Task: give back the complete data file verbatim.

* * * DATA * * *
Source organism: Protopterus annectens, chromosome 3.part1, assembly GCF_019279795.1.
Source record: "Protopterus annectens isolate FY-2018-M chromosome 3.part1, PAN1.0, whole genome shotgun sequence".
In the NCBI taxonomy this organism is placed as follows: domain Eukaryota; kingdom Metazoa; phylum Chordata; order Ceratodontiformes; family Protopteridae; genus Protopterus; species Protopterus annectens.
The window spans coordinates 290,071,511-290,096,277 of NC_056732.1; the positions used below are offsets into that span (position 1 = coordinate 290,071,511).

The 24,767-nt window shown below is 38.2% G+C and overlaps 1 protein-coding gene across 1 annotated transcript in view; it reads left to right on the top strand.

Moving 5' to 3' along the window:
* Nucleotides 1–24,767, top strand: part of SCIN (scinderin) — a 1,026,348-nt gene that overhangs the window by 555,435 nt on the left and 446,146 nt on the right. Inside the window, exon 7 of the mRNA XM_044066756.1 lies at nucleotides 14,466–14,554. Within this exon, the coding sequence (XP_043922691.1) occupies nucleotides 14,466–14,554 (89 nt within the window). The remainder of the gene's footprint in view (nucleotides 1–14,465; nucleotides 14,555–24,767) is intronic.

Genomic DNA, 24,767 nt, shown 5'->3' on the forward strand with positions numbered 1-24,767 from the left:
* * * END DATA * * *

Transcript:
Source organism: Protopterus annectens, chromosome 3.part1, assembly GCF_019279795.1.
Source record: "Protopterus annectens isolate FY-2018-M chromosome 3.part1, PAN1.0, whole genome shotgun sequence".
In the NCBI taxonomy this organism is placed as follows: domain Eukaryota; kingdom Metazoa; phylum Chordata; order Ceratodontiformes; family Protopteridae; genus Protopterus; species Protopterus annectens.
The window spans coordinates 290,071,511-290,096,277 of NC_056732.1; the positions used below are offsets into that span (position 1 = coordinate 290,071,511).

The 24,767-nt window shown below is 38.2% G+C and overlaps 1 protein-coding gene across 1 annotated transcript in view; it reads left to right on the top strand.

Moving 5' to 3' along the window:
* Nucleotides 1–24,767, top strand: part of SCIN (scinderin) — a 1,026,348-nt gene that overhangs the window by 555,435 nt on the left and 446,146 nt on the right. Inside the window, exon 7 of the mRNA XM_044066756.1 lies at nucleotides 14,466–14,554. Within this exon, the coding sequence (XP_043922691.1) occupies nucleotides 14,466–14,554 (89 nt within the window). The remainder of the gene's footprint in view (nucleotides 1–14,465; nucleotides 14,555–24,767) is intronic.

Genomic DNA, 24,767 nt, shown 5'->3' on the forward strand with positions numbered 1-24,767 from the left: